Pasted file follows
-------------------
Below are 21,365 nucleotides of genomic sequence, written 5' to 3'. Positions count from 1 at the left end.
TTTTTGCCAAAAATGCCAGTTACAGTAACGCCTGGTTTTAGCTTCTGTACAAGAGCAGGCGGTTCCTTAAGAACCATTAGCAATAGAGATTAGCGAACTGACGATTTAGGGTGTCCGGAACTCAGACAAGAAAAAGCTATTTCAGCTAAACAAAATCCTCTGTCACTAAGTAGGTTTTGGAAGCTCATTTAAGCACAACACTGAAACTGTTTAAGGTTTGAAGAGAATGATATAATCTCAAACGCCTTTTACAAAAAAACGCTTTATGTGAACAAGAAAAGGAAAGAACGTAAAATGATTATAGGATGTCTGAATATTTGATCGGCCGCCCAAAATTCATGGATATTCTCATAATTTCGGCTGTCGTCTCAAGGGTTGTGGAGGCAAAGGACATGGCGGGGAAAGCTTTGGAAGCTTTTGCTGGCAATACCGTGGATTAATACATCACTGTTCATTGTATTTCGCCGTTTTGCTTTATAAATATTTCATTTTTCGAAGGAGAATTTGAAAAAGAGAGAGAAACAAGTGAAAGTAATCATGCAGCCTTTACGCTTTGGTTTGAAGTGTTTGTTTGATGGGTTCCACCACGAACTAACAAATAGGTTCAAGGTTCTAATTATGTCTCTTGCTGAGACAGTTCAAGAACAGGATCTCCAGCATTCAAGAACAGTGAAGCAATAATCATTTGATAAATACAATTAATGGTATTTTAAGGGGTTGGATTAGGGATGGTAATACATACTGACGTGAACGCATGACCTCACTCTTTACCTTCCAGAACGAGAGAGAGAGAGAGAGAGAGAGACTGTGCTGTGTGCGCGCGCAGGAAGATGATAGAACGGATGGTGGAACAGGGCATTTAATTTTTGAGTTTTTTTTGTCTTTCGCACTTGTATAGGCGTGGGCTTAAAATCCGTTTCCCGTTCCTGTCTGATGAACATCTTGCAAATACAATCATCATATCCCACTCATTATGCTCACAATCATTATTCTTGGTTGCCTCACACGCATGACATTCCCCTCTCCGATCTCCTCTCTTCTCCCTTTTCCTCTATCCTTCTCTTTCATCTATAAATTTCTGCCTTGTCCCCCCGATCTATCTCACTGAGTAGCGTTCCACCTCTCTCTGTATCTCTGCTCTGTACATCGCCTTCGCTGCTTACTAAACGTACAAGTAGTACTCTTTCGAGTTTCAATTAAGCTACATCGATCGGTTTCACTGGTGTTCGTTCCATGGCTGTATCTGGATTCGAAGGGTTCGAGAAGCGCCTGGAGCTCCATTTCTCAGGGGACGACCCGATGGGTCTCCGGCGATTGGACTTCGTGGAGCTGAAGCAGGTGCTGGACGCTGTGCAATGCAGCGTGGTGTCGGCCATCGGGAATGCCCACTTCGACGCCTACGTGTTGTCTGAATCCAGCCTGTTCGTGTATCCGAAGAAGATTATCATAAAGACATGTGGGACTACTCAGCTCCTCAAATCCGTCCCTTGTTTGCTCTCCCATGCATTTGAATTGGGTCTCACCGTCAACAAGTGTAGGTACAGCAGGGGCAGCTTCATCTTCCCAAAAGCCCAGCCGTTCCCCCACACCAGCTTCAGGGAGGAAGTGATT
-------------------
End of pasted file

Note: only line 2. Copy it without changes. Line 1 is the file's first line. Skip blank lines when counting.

TTTTTGCCAAAAATGCCAGTTACAGTAACGCCTGGTTTTAGCTTCTGTACAAGAGCAGGCGGTTCCTTAAGAACCATTAGCAATAGAGATTAGCGAACTGACGATTTAGGGTGTCCGGAACTCAGACAAGAAAAAGCTATTTCAGCTAAACAAAATCCTCTGTCACTAAGTAGGTTTTGGAAGCTCATTTAAGCACAACACTGAAACTGTTTAAGGTTTGAAGAGAATGATATAATCTCAAACGCCTTTTACAAAAAAACGCTTTATGTGAACAAGAAAAGGAAAGAACGTAAAATGATTATAGGATGTCTGAATATTTGATCGGCCGCCCAAAATTCATGGATATTCTCATAATTTCGGCTGTCGTCTCAAGGGTTGTGGAGGCAAAGGACATGGCGGGGAAAGCTTTGGAAGCTTTTGCTGGCAATACCGTGGATTAATACATCACTGTTCATTGTATTTCGCCGTTTTGCTTTATAAATATTTCATTTTTCGAAGGAGAATTTGAAAAAGAGAGAGAAACAAGTGAAAGTAATCATGCAGCCTTTACGCTTTGGTTTGAAGTGTTTGTTTGATGGGTTCCACCACGAACTAACAAATAGGTTCAAGGTTCTAATTATGTCTCTTGCTGAGACAGTTCAAGAACAGGATCTCCAGCATTCAAGAACAGTGAAGCAATAATCATTTGATAAATACAATTAATGGTATTTTAAGGGGTTGGATTAGGGATGGTAATACATACTGACGTGAACGCATGACCTCACTCTTTACCTTCCAGAACGAGAGAGAGAGAGAGAGAGAGAGACTGTGCTGTGTGCGCGCGCAGGAAGATGATAGAACGGATGGTGGAACAGGGCATTTAATTTTTGAGTTTTTTTTGTCTTTCGCACTTGTATAGGCGTGGGCTTAAAATCCGTTTCCCGTTCCTGTCTGATGAACATCTTGCAAATACAATCATCATATCCCACTCATTATGCTCACAATCATTATTCTTGGTTGCCTCACACGCATGACATTCCCCTCTCCGATCTCCTCTCTTCTCCCTTTTCCTCTATCCTTCTCTTTCATCTATAAATTTCTGCCTTGTCCCCCCGATCTATCTCACTGAGTAGCGTTCCACCTCTCTCTGTATCTCTGCTCTGTACATCGCCTTCGCTGCTTACTAAACGTACAAGTAGTACTCTTTCGAGTTTCAATTAAGCTACATCGATCGGTTTCACTGGTGTTCGTTCCATGGCTGTATCTGGATTCGAAGGGTTCGAGAAGCGCCTGGAGCTCCATTTCTCAGGGGACGACCCGATGGGTCTCCGGCGATTGGACTTCGTGGAGCTGAAGCAGGTGCTGGACGCTGTGCAATGCAGCGTGGTGTCGGCCATCGGGAATGCCCACTTCGACGCCTACGTGTTGTCTGAATCCAGCCTGTTCGTGTATCCGAAGAAGATTATCATAAAGACATGTGGGACTACTCAGCTCCTCAAATCCGTCCCTTGTTTGCTCTCCCATGCATTTGAATTGGGTCTCACCGTCAACAAGTGTAGGTACAGCAGGGGCAGCTTCATCTTCCCAAAAGCCCAGCCGTTCCCCCACACCAGCTTCAGGGAGGAAGTGATT